"I took care of 'im, Mr. Holmes," the nurse whispers. "A good 'n heavy dose. Now you just behave like you said you would."
The nurses leave the room together.
I look at Holmes. He looks back at me with those steely eyes. After I hold his gaze a moment, as unnerving as it is, he cracks a small smile.
"I merely asked her to give him a dose that would ensure he sleeps for a good amount of time."
"And if she did so, you'd behave yourself?" I can't help but ask.
"Precisely, Lestrade," Holmes replies. "You are making leaps and bounds when it comes to making conclusions." Despite the unhealthy bruise over his forehead, I can tell the head injury hasn't damaged the way his mind works. And then he surprises me yet again by adding, in a voice that I would call concerned in any other man, "He really did need the rest."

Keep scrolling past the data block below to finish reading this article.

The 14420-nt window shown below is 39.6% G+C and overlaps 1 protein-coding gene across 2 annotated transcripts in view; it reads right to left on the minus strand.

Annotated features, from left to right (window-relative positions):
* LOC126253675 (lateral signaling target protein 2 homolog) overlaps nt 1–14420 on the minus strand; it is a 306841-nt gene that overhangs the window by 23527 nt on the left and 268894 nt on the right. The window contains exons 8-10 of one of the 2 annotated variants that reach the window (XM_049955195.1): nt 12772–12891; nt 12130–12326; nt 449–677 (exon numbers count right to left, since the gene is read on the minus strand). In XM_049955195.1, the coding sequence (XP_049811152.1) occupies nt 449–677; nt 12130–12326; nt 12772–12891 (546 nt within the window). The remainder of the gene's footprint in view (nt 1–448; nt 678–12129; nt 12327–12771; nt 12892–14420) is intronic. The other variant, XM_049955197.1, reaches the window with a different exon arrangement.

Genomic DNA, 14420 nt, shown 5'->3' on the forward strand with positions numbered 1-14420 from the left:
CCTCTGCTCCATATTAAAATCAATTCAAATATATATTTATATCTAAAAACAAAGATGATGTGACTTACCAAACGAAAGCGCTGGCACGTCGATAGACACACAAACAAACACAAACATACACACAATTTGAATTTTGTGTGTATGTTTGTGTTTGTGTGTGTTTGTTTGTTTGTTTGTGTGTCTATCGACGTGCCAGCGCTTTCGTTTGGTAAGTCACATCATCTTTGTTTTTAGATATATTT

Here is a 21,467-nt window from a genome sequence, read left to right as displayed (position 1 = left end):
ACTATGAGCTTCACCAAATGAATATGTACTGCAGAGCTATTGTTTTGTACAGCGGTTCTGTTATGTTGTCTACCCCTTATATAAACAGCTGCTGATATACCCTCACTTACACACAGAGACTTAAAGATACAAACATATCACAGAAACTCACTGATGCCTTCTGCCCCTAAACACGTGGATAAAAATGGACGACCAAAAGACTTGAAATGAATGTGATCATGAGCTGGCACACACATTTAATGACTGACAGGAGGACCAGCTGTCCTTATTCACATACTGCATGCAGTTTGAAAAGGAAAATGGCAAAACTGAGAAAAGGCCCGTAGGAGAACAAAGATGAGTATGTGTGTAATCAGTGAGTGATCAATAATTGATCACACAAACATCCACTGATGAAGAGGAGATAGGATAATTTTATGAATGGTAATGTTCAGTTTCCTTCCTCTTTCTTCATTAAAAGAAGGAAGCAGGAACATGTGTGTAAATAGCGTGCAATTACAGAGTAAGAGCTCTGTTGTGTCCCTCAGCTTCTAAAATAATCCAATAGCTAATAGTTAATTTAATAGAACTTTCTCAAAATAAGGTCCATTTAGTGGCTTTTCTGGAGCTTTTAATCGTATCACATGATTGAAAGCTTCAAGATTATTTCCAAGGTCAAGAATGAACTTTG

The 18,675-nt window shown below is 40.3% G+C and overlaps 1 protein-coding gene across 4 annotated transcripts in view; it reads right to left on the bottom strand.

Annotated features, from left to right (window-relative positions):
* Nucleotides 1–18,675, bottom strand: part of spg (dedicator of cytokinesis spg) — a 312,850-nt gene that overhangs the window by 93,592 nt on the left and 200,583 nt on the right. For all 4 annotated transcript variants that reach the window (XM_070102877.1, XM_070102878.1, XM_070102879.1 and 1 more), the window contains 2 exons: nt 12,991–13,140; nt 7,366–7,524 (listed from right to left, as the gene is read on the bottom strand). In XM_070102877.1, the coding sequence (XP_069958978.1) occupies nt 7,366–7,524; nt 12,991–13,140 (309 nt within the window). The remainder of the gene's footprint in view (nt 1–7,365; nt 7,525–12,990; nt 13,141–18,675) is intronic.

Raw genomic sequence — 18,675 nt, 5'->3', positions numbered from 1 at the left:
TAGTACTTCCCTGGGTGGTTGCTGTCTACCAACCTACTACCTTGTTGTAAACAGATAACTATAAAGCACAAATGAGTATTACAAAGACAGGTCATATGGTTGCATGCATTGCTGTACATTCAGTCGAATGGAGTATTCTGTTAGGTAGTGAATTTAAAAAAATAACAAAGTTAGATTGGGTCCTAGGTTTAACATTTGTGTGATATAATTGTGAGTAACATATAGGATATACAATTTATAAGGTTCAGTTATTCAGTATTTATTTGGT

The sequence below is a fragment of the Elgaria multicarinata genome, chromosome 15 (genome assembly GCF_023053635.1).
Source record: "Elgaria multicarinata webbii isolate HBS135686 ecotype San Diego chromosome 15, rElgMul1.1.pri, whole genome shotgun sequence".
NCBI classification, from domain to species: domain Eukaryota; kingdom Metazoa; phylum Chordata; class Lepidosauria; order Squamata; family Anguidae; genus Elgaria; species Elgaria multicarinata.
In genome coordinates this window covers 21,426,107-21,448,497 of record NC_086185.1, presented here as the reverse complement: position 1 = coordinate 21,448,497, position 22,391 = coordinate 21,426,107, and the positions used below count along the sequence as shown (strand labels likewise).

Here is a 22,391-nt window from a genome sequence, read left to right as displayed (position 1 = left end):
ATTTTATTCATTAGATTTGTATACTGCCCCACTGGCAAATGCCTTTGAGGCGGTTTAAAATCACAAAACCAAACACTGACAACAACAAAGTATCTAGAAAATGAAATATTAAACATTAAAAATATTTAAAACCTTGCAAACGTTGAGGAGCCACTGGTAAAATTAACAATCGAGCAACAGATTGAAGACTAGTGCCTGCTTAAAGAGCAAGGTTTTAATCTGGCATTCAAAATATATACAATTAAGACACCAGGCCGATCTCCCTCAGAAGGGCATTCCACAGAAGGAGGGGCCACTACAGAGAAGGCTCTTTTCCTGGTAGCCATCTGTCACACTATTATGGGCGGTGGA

"Right," is all I say, in a quiet voice. "Well, I'll be off, then. Back to the Yard."
He bribed the nurse to drug the doctor a little extra to make him sleep and regain his strength. An old adage comes to my mind—it's a good spot of luck that Watson is a nice chap that doesn't seem to have nay natural enemies because he certainly doesn't need them with friends like Holmes!
"Lestrade," Holmes says, his voice low and his expression one something akin to distaste.
The man is hesitating! I can't help it—I swallow, hard. I'm a Yarder through and through but some things unnerve even me. A hesitating Holmes is never a good thing.
"Yes?" I reply.
"I would like to…" A pause. "Offer you my sincere thanks."